A great start to our conference last night. Boz Tchividjian gave us some good things to think about in how predators in the church operate. He named 5 particular exploitations that are common
Exploitations of “religious cover” (aka religious activity); of faith issues (using distorted faith matters to abuse); of power (using authority, “God told me that…”); of trust (christian communities tend to be trusting); of need (churches work only through volunteers, thus the need).
Here’s the quote:
Everyone believes in child protection. But when the status of the alleged offender is high and the status of the victim is low, that is when people start looking for exceptions to their protection policies.
I have placed the slides of my 4 talks (last night’s and 3 from today) in my articles and slides page (scroll to the bottom, in right column). Boz Tchividjian will make his available here as well after the conference.
4 responses to “Abuse in the Church Conference Slides and a Quote”
Glad things are going well. It’s like sticking your head in the sand for churches not to have abuse awareness training and “a plan” these days. Fundamental! Also helpful is the good deal of thought given to offenders’ ministries. (See slides) That detail probably catches most churches off guard. And it takes a mature ministry to even consider it. Good points.
I’d add one thing – a component dealing with false allegations of abuse. This is the “flip side” to a well-rounded abuse prevention program. I mention this because, if Robert Priest and Esther Cordill are right in their recent paper in the Christian Scholar’s Review (Christian Communities and “Recovered Memories” of Abuse), false accusations are a problem too. Most people won’t have access to that publication, but Roger E Olson (Truett Seminary) covers much of the same thing in his blog “A Plea for Christian Common Sense and Healthy Skepticism…”
Something to consider.
Phil, I would really appreciate you addressing the current state of the “Recovered Memories” issue. I understand that Robert Priest has his reasons for writing on this (and I’ve heard him talk on this before), but I thought professionals and their fixation on this issue was long dealt with. In other words, what’s the current state of research on RM?
Second, I would like to see what a “round table” discussion of CSA survivors think about “false allegations.” Have they been asked? Has an article been written on that? Seriously, let’s keep this in perspective and avoid arguing from the exception to the rule. Children don’t naturally dismantle their support system, tear down their parental love, smear authority figures in their lives, invite police to their house, basically upending their own structure and stability. If we want to address RM, then let’s be honest and admit that those who haven’t seen the battle field are often the ones talking about it; let’s acknowledge that hurt and angry adults (who haven’t been abused), but have to face layers of damage, are often the ones addressing this RM.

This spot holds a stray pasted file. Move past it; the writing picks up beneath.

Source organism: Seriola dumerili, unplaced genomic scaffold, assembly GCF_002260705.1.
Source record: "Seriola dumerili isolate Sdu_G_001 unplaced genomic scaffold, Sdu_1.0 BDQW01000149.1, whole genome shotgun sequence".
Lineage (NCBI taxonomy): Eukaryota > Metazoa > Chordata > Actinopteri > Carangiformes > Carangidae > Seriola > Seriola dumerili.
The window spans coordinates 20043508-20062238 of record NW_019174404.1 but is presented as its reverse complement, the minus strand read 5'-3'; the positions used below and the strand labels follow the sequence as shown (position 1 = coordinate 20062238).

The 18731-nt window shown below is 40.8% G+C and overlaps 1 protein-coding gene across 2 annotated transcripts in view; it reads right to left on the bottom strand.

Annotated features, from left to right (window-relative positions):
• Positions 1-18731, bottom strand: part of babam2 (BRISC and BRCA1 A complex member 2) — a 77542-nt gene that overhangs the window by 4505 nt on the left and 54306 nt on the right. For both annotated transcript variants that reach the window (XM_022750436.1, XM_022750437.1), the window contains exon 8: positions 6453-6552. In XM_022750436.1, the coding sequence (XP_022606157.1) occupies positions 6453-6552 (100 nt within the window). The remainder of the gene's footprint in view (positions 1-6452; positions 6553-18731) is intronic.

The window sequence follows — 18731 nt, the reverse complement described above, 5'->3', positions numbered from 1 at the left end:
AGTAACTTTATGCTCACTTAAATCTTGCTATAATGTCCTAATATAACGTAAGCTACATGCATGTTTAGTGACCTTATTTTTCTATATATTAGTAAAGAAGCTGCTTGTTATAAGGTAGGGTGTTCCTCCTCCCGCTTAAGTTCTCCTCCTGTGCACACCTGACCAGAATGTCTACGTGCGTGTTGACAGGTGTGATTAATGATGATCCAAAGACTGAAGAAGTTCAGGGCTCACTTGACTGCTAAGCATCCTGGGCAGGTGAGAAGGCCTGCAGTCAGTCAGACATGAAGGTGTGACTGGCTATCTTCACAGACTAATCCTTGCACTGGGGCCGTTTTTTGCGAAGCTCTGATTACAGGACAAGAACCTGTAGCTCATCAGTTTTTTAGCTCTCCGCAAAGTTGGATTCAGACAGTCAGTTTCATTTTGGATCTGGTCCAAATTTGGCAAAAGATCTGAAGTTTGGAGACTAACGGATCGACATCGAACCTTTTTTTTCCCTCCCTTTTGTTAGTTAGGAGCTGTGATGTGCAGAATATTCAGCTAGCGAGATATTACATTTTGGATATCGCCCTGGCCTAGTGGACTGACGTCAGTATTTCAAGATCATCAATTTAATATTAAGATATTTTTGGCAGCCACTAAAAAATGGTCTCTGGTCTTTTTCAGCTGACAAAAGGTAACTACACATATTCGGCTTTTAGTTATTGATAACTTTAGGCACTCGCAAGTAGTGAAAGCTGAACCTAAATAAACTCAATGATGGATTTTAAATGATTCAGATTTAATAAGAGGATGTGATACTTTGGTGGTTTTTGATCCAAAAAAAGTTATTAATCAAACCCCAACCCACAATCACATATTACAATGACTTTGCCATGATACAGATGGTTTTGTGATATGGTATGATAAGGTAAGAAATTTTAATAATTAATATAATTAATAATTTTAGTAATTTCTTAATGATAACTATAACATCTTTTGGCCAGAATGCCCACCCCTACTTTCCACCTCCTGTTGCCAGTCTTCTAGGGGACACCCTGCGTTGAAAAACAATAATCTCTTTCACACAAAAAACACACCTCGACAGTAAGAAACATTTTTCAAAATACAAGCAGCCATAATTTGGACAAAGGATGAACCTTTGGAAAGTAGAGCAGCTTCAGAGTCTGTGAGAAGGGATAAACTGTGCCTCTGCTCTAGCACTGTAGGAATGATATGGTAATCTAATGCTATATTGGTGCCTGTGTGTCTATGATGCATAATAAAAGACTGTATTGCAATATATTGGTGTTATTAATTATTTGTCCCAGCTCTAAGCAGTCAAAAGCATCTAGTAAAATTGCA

There is nothing simple or clean about addressing abuse, but if we as survivors can face a culture of silence and a lifetime of stereotypes and complex triggers, maybe the non-abused can stomach the relatively rare false accusation, probably as a product of co-morbidity issues.
Please, some decorum for those who’ve seen the battle field,
Andrew and Tom, these ARE important issues. I plan to write on recovered memories. This is a different animal than children reporting abuse. I have not see Priest’s article. Not sure if we have access to it. Does anyone know if it exists in the etherworld?
False allegations aren’t the sole domain of adults, but Phil’s point is key, namely that RM generally involves adults, not kids. Also, abuse comes is many forms, so it isn’t my intention to argue who suffers most–the targets of sexual assault or those falsely accused of it. Both are victims of abuse and neither situation is acceptable. So, in regards to RM, it’s the science and the practitioners we need to focus on, not victims. That issue needs to be resolved if we are to be of any help – or conversely, cause no harm. And resolution will not happen without willing dialogue. But we can do that, right? Aren’t we the church?
Priest and Cordill’s article is not on-line, but the CSR issue can be purchased for about $8. Most Christian colleges have copies floating around. And I’m sure the authors would provide courtesy copies. Bob is at Trinity. I’m not sure of Esther’s affiliation.